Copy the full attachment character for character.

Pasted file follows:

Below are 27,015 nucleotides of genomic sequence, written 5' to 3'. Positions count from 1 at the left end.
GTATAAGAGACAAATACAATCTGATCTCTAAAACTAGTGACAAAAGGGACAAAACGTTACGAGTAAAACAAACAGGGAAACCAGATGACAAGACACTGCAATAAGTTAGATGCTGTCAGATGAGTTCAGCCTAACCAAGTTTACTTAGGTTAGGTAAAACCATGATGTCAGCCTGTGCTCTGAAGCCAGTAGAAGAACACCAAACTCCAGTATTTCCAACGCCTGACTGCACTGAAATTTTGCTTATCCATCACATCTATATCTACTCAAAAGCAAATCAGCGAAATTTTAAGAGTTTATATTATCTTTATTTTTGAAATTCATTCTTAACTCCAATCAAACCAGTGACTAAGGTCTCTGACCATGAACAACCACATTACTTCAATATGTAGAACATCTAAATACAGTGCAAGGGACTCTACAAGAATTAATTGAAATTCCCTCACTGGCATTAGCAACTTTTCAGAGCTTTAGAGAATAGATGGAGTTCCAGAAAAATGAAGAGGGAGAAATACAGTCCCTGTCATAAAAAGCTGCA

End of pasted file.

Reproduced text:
Below are 27,015 nucleotides of genomic sequence, written 5' to 3'. Positions count from 1 at the left end.
GTATAAGAGACAAATACAATCTGATCTCTAAAACTAGTGACAAAAGGGACAAAACGTTACGAGTAAAACAAACAGGGAAACCAGATGACAAGACACTGCAATAAGTTAGATGCTGTCAGATGAGTTCAGCCTAACCAAGTTTACTTAGGTTAGGTAAAACCATGATGTCAGCCTGTGCTCTGAAGCCAGTAGAAGAACACCAAACTCCAGTATTTCCAACGCCTGACTGCACTGAAATTTTGCTTATCCATCACATCTATATCTACTCAAAAGCAAATCAGCGAAATTTTAAGAGTTTATATTATCTTTATTTTTGAAATTCATTCTTAACTCCAATCAAACCAGTGACTAAGGTCTCTGACCATGAACAACCACATTACTTCAATATGTAGAACATCTAAATACAGTGCAAGGGACTCTACAAGAATTAATTGAAATTCCCTCACTGGCATTAGCAACTTTTCAGAGCTTTAGAGAATAGATGGAGTTCCAGAAAAATGAAGAGGGAGAAATACAGTCCCTGTCATAAAAAGCTGCA